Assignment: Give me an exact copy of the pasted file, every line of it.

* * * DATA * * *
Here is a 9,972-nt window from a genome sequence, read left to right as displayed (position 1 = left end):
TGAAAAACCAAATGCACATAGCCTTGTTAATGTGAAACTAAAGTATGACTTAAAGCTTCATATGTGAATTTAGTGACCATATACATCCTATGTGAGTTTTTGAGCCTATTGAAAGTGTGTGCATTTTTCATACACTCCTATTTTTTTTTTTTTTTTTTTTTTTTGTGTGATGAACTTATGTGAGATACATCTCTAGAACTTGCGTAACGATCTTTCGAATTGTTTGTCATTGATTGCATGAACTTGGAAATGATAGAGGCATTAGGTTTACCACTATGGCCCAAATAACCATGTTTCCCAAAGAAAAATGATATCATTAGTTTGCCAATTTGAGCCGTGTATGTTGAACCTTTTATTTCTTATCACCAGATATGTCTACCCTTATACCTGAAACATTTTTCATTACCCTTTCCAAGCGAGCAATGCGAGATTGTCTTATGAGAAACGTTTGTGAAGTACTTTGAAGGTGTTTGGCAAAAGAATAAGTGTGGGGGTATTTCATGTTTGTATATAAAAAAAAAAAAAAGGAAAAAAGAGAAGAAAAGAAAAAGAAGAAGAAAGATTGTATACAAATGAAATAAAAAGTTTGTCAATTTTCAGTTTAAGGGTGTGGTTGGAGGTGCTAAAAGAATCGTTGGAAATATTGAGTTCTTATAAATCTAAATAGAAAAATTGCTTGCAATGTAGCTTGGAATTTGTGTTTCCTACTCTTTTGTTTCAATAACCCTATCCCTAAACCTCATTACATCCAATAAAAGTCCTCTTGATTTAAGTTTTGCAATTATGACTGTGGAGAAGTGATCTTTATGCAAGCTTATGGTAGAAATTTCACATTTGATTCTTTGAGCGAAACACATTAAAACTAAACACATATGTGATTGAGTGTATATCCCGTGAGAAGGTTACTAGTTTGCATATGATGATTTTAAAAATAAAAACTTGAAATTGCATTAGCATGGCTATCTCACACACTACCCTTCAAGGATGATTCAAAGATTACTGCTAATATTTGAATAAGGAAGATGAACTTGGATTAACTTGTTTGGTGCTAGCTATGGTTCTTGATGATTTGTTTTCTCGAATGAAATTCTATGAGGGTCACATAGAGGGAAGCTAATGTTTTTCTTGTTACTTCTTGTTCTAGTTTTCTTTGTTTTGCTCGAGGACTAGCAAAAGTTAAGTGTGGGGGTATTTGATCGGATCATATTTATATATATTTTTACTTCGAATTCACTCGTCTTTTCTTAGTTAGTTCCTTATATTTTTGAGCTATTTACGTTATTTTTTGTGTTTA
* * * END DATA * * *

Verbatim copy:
Here is a 9,972-nt window from a genome sequence, read left to right as displayed (position 1 = left end):
TGAAAAACCAAATGCACATAGCCTTGTTAATGTGAAACTAAAGTATGACTTAAAGCTTCATATGTGAATTTAGTGACCATATACATCCTATGTGAGTTTTTGAGCCTATTGAAAGTGTGTGCATTTTTCATACACTCCTATTTTTTTTTTTTTTTTTTTTTTTTGTGTGATGAACTTATGTGAGATACATCTCTAGAACTTGCGTAACGATCTTTCGAATTGTTTGTCATTGATTGCATGAACTTGGAAATGATAGAGGCATTAGGTTTACCACTATGGCCCAAATAACCATGTTTCCCAAAGAAAAATGATATCATTAGTTTGCCAATTTGAGCCGTGTATGTTGAACCTTTTATTTCTTATCACCAGATATGTCTACCCTTATACCTGAAACATTTTTCATTACCCTTTCCAAGCGAGCAATGCGAGATTGTCTTATGAGAAACGTTTGTGAAGTACTTTGAAGGTGTTTGGCAAAAGAATAAGTGTGGGGGTATTTCATGTTTGTATATAAAAAAAAAAAAAAGGAAAAAAGAGAAGAAAAGAAAAAGAAGAAGAAAGATTGTATACAAATGAAATAAAAAGTTTGTCAATTTTCAGTTTAAGGGTGTGGTTGGAGGTGCTAAAAGAATCGTTGGAAATATTGAGTTCTTATAAATCTAAATAGAAAAATTGCTTGCAATGTAGCTTGGAATTTGTGTTTCCTACTCTTTTGTTTCAATAACCCTATCCCTAAACCTCATTACATCCAATAAAAGTCCTCTTGATTTAAGTTTTGCAATTATGACTGTGGAGAAGTGATCTTTATGCAAGCTTATGGTAGAAATTTCACATTTGATTCTTTGAGCGAAACACATTAAAACTAAACACATATGTGATTGAGTGTATATCCCGTGAGAAGGTTACTAGTTTGCATATGATGATTTTAAAAATAAAAACTTGAAATTGCATTAGCATGGCTATCTCACACACTACCCTTCAAGGATGATTCAAAGATTACTGCTAATATTTGAATAAGGAAGATGAACTTGGATTAACTTGTTTGGTGCTAGCTATGGTTCTTGATGATTTGTTTTCTCGAATGAAATTCTATGAGGGTCACATAGAGGGAAGCTAATGTTTTTCTTGTTACTTCTTGTTCTAGTTTTCTTTGTTTTGCTCGAGGACTAGCAAAAGTTAAGTGTGGGGGTATTTGATCGGATCATATTTATATATATTTTTACTTCGAATTCACTCGTCTTTTCTTAGTTAGTTCCTTATATTTTTGAGCTATTTACGTTATTTTTTGTGTTTA